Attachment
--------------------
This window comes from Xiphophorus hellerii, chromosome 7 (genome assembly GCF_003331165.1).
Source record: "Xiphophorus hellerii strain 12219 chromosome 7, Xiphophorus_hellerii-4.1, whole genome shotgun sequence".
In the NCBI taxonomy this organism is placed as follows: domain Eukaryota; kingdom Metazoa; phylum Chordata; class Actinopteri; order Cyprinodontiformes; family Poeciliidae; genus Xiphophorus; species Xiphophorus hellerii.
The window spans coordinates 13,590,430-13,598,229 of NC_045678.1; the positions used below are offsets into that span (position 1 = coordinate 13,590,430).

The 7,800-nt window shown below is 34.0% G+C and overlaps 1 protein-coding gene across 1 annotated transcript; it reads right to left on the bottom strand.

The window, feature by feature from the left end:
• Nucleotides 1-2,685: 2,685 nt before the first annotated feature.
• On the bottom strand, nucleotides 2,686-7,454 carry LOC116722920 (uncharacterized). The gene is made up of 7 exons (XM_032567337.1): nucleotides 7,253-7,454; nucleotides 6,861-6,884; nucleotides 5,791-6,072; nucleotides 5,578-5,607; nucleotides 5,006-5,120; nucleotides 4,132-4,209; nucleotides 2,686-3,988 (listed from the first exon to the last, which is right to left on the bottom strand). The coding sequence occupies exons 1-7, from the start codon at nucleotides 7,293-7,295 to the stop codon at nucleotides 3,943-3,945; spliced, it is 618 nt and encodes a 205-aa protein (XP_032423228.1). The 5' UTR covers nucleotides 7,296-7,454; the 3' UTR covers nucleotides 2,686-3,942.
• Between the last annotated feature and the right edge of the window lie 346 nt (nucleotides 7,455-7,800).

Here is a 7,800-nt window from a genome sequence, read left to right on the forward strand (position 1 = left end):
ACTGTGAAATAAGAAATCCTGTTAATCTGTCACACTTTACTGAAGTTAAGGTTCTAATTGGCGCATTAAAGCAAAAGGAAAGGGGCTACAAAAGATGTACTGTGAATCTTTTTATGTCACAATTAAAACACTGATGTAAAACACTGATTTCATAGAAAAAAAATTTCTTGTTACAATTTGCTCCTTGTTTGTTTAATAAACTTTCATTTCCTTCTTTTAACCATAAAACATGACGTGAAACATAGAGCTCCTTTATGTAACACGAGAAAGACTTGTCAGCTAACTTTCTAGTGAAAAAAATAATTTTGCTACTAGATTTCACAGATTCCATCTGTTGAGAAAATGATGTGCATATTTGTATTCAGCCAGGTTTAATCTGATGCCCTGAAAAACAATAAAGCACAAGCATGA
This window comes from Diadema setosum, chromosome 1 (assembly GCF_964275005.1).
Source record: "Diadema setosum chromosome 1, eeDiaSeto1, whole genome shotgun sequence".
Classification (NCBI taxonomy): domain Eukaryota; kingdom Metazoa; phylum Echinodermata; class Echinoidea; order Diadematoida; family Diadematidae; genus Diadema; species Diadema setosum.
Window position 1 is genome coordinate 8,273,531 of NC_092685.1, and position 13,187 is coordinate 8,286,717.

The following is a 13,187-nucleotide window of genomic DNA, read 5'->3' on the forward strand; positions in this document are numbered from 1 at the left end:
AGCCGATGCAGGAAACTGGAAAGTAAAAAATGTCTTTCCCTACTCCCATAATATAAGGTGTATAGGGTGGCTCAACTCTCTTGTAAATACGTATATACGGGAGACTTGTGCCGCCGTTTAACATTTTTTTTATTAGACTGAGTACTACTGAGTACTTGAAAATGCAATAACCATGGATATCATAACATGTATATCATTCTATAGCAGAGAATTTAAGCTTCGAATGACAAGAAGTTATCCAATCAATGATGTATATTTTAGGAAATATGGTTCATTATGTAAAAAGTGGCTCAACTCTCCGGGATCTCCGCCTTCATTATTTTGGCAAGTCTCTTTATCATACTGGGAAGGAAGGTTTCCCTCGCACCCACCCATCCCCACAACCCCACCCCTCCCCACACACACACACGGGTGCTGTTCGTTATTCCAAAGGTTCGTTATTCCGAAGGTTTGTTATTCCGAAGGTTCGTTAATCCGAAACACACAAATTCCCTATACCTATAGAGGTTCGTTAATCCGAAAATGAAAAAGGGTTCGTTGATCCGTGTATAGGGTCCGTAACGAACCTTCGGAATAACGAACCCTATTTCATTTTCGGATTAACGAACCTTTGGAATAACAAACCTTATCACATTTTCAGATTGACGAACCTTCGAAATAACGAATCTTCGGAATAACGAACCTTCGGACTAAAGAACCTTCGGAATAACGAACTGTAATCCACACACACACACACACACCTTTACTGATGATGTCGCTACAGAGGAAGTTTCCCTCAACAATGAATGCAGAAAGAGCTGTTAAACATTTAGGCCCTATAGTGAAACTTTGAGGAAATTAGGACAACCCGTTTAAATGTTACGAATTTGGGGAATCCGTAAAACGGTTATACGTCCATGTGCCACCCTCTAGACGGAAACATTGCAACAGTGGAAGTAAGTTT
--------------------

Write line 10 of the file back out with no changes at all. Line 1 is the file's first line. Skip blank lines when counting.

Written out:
Here is a 7,800-nt window from a genome sequence, read left to right on the forward strand (position 1 = left end):